There are two lots pertaining to JFK, both signed by the former President. One is a first edition copy of As We Remember Joe (University Press, Cambridge, Mass., 1945), a tribute to the eldest of the Kennedy brothers, killed during World War II. JFK boldly signed and inscribed on the front free end page, “For Bill, who flew with Joe, from Jack Kennedy” (est. $10,000-$12,000).

The other is a complete six-volume set of History of Ireland by The Rev. E. A. Dalton, first edition (London: The Gresham Publishing Company, 1912), all hardcovers bound in green cloth. The first free end page of each volume is signed in black ink, "John F. Kennedy” except for the sixth volume, which is signed upside-down on the final free end page (est. $35,000-$45,000).

The Beatles lot is a telegram of congratulations sent to the consignor, informing her she’d won a ticket to see the Beatles at their Steel Pier (Philadelphia) concert on August 16th, 1966. She couldn’t make it, however, as the ticket is being offered, unused, along with a 1963 photo card of the Beatles, signed by all four and inscribed on the back, “To Betty Ann, Pity you couldn’t make it” (the inscription appearing to be in Paul’s hand). The lot is expected to bring $15,000-$20,000.

Now, for Elvis. An acetate recording of That’s All Right on Side A and Blue Moon of Kentucky on Side B is considered one of rock’s Holy Grail items, as it was the record that launched Elvis’s career and changed American popular music forever. John Lennon once said, “Before Elvis there was nothing.” Three acetates were cut in that first session; one of the three will come up for bid.

Also sold will be an acetate recording of Blue Suede Shoes, also with Elvis on vocals. The song would become a huge hit in 1955 for Carl Perkins, before Presley recorded his own version the following year. Both records were chart-toppers. Elvis ordered an actual pair of blue suede shoes and wore them when he performed the song. The shoes were sold at auction in 2013 for $80,000.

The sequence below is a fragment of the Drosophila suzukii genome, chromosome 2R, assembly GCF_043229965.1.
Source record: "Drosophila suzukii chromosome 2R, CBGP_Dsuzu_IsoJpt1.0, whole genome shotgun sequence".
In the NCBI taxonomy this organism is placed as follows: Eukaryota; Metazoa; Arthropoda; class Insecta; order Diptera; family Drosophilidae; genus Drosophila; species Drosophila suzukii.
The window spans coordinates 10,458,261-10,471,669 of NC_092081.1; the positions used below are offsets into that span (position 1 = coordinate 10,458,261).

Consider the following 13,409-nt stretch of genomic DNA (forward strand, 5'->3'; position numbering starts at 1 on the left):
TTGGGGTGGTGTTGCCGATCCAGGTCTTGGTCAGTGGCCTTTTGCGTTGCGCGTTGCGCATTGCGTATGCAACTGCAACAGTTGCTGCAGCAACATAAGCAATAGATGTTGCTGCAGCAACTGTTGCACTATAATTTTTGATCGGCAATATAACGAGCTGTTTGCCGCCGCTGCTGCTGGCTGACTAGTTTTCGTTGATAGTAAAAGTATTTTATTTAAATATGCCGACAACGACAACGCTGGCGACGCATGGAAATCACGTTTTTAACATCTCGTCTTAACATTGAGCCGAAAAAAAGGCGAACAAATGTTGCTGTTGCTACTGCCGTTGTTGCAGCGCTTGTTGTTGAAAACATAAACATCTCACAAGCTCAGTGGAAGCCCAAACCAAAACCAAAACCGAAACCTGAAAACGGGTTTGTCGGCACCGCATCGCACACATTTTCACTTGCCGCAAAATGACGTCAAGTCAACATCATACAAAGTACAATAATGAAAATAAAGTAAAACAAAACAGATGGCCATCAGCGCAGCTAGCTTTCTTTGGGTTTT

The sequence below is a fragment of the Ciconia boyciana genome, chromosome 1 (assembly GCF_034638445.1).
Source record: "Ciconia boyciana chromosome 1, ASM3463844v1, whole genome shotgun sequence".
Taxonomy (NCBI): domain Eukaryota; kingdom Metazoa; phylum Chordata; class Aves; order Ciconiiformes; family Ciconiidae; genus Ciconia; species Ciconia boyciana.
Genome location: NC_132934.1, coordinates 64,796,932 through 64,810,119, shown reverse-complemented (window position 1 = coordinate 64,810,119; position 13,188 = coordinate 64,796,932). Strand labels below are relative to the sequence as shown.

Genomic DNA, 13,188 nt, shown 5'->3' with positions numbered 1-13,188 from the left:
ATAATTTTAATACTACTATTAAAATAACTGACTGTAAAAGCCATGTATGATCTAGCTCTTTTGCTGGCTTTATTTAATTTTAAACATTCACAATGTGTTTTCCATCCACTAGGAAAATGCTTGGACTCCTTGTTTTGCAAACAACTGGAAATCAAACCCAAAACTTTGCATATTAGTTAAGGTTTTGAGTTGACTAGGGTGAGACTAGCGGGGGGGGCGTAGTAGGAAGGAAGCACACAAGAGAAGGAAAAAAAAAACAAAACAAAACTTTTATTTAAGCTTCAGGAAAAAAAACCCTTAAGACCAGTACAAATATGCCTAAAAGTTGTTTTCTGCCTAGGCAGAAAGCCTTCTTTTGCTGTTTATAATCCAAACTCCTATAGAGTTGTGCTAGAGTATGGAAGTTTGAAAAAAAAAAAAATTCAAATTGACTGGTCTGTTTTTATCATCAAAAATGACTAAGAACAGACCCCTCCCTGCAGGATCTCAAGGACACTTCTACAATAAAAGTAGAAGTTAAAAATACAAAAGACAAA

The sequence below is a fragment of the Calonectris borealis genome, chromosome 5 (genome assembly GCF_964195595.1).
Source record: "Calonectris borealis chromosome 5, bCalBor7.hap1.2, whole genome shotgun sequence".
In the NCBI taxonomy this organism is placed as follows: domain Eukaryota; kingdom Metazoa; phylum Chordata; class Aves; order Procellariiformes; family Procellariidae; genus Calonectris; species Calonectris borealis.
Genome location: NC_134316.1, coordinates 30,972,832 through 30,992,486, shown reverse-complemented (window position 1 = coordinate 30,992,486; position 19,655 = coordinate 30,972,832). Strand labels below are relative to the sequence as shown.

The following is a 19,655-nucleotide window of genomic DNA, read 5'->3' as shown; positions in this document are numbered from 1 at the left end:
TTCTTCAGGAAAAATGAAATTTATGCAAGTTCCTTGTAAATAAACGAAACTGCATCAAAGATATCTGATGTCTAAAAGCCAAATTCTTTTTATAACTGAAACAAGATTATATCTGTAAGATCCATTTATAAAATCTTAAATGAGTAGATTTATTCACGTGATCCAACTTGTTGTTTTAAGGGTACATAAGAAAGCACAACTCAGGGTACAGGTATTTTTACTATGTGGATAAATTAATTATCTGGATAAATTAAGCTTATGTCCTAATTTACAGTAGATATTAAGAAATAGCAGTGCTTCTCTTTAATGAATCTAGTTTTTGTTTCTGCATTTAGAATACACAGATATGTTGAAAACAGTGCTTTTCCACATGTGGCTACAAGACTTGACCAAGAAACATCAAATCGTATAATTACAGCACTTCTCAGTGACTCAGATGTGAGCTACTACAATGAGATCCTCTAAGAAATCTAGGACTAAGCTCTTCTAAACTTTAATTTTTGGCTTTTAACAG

The third item is a large version of the famous photo showing the four members of the “Million Dollar Quartet” – Presley, Perkins, Johnny Cash and Jerry Lee Lewis – signed and inscribed by all four to Marion Keisker MacInnes, who worked at Sun Records and was a key contributor to Elvis’s early development. The photograph was taken at the Sun Records studio in Memphis.

Other items of interest will include a one-page letter written and signed by Jean-Jacques Rousseau (1712-1778), the Genevan philosopher, writer, and composer, dated Feb. 3, 1763, one week before the Treaty of Paris, in which he discusses Christian charity (est. $3,000-$5,000).

An architectural model and plan book for the 1939 World’s Fair in New York by Messmore and Damon Designers and Builders, looking like what would have been the Hall of Presidents, on a 20 inch square base and housed in a custom wooden slipcase crate, should make $3,000-$5,000.

Also up for bid will be a George S. Patton group of over 50 documents and other items regarding the death of Pvt. Sam Reichstein, three of them signed by Patton; three copies of RAW Magazine (Vol. 1, # 1; Vol. 1, #4; and Vol. 1, #5); a chunk of prehistoric petrified wood found in Arizona; and photographs signed by astronauts Buzz Aldrin, John Glenn, Ken Mattingly and Guy Bluford.